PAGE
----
Sunday, July 5, 2015

The Most Canadian Thing We've Ever Done

This post was meant to be posted in February. I typed the title, then got sidetracked. Driving to Ottawa turned out to be a setback, and between that, work, and life I never finished.

Each year since the first Family Day weekend we have traveled to Ottawa for Winterlude. The first year was accidental. I was trailing on business to Montreal and Ottawa. Sean came to join me in Montreal for Shabbat, and then onto Ottawa. We met up with friends there. My family enjoyed the new Family Day while I had meetings. We returned with those friends the next year.  We stay in a suite hotel near the canal, sharing Shabbat. We walked to the downtown synagogue. Saturday night we'd tour the ice sculptures in Confederation Park. Sunday, we'd head to Gatineau. We ate Beavertails and maple taffy. We drank hot cocoa and scotch.

As the years have passed, the group has grown, and so has the popularity of Winterlude. The children are old enough that we travel with our own minyan. One family in the group owns a Torah, and we share the responsibilities for t'fillot and reading. The crowds also grow each year as Family Day has become ingrained in our calendar. This year, motzei-Shabbat we headed out to see the ice sculptures as usual. We were greeted with rope lines to control the crowds. While standing on line (Yes, I know. If I were really Canadian, I'd say "in line.") one of the teens (also American by birth) described our actions as "the most Canadian thing we've ever done." Here we were, standing on line, in the freezing cold, politely without any pushing. There was an occasional jostle, always followed by "I'm sorry" or "Excuse me."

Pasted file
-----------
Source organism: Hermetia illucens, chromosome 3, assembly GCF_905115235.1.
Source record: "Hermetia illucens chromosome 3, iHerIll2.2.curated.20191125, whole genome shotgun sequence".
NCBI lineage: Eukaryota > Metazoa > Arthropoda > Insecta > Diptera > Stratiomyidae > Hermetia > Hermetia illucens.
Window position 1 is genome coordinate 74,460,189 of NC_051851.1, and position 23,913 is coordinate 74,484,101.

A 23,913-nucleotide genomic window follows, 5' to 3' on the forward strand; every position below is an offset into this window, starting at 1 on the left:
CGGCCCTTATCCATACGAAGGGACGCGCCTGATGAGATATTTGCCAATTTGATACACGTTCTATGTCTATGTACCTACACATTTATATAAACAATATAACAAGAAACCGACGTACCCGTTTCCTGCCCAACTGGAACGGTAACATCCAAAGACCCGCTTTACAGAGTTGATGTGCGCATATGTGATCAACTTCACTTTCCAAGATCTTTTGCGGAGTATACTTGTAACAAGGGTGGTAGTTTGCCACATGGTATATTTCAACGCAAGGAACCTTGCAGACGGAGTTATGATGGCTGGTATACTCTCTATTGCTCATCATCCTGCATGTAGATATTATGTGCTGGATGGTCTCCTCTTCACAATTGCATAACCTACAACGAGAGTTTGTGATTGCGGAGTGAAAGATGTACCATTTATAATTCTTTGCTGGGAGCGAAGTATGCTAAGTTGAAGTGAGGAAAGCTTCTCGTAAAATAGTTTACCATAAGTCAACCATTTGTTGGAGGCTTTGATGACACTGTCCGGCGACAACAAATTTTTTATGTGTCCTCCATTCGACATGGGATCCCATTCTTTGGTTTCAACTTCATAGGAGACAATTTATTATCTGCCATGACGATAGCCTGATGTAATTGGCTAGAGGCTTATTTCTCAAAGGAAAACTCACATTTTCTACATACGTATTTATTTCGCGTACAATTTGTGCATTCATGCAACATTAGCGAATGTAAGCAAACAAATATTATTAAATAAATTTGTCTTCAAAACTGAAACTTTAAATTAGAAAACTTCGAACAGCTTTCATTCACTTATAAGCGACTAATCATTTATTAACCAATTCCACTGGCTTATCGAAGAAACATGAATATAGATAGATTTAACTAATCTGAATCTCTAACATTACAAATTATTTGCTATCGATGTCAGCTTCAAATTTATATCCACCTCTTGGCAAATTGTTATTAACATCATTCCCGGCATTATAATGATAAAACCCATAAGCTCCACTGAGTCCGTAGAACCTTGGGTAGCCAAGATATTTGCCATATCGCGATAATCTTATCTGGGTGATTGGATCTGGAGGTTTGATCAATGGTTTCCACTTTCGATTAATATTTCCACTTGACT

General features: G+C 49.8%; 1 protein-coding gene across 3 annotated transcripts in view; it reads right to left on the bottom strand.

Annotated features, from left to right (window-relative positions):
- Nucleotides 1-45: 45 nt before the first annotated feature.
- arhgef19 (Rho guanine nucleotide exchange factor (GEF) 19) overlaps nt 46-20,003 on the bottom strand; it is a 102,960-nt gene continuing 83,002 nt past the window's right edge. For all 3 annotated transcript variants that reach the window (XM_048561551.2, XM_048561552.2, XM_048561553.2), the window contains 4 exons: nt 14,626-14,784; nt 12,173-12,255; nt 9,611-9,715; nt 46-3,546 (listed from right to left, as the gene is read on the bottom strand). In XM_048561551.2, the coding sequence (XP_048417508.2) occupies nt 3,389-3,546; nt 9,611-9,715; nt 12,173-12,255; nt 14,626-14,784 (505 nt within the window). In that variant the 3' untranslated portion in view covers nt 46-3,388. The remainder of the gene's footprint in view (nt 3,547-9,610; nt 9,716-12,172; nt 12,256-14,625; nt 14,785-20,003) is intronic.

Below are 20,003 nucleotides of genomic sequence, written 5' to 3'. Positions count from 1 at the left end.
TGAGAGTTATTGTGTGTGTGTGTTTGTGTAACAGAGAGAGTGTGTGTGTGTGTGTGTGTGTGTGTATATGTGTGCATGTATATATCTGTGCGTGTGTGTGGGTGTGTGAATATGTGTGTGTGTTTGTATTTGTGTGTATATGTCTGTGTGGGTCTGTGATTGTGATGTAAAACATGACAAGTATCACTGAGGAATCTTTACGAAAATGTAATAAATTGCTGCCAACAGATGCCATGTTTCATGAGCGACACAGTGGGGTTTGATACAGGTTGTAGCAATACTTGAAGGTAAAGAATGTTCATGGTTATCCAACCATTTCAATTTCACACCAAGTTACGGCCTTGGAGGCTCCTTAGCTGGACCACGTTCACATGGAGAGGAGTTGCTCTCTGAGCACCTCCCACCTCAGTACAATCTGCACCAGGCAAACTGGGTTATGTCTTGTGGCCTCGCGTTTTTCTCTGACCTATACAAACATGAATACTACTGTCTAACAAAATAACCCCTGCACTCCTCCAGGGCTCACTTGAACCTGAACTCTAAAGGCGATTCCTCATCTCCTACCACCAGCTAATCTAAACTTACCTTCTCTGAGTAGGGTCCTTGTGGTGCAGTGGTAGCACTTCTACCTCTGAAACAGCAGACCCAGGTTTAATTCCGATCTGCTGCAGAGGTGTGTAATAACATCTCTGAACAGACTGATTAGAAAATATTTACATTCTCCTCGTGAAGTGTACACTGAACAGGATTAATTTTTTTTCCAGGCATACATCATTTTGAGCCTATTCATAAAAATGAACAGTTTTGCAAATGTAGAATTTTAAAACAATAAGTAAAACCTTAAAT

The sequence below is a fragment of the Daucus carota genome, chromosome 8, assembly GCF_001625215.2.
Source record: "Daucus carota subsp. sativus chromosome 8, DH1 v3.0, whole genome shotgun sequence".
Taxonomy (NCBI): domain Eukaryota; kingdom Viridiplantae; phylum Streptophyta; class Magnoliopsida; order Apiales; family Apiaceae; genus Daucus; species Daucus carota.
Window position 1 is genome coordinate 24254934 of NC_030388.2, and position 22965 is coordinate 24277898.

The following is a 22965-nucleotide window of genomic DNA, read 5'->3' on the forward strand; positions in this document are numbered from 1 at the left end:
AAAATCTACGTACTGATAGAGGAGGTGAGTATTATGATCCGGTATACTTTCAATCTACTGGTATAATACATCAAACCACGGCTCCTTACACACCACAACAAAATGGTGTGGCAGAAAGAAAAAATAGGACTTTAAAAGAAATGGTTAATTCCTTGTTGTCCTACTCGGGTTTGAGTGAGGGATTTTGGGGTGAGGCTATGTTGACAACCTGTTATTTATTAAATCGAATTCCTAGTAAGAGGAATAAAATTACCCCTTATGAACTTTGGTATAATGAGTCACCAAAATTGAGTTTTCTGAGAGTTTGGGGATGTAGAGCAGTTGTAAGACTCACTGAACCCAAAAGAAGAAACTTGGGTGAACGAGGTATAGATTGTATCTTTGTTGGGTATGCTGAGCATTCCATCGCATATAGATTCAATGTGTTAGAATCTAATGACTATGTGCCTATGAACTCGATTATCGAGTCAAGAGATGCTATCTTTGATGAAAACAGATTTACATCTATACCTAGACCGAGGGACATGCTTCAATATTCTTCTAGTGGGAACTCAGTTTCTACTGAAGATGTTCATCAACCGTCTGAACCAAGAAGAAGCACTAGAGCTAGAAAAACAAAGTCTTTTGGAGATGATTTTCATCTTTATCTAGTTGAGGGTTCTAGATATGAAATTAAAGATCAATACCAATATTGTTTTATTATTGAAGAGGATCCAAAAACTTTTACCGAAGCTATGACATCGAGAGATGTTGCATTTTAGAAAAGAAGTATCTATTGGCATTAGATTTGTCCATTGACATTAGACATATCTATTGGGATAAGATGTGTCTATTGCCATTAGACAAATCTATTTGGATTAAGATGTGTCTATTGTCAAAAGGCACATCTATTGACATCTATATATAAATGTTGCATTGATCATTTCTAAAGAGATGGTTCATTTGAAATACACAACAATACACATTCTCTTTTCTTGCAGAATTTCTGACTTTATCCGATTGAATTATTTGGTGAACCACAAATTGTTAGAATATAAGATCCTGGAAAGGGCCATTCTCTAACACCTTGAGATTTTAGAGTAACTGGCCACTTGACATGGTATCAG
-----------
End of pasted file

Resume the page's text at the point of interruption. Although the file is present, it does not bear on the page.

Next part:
At this moment our friend shared a story. In a class, with a professor trying to illustrate the differences in regional dialects, the professor asked the students "if you were waiting for a bus, what would you be doing?" Generally there were two answers, "standing in line" or "standing on line." One student, a New Yorker, responded differently. To the question, "if you were waiting for a bus, what would you be doing?" He replied, "Pushing." I'm a New Yorker. To me, and to our American friends, this was an unusual scene, but as we looked on we realized, this was the most Canadian thing we've ever done. In true Canadian fashion, we waited patiently. Took in the sculptures, snapped pictures, and headed over to the Beavertails booth.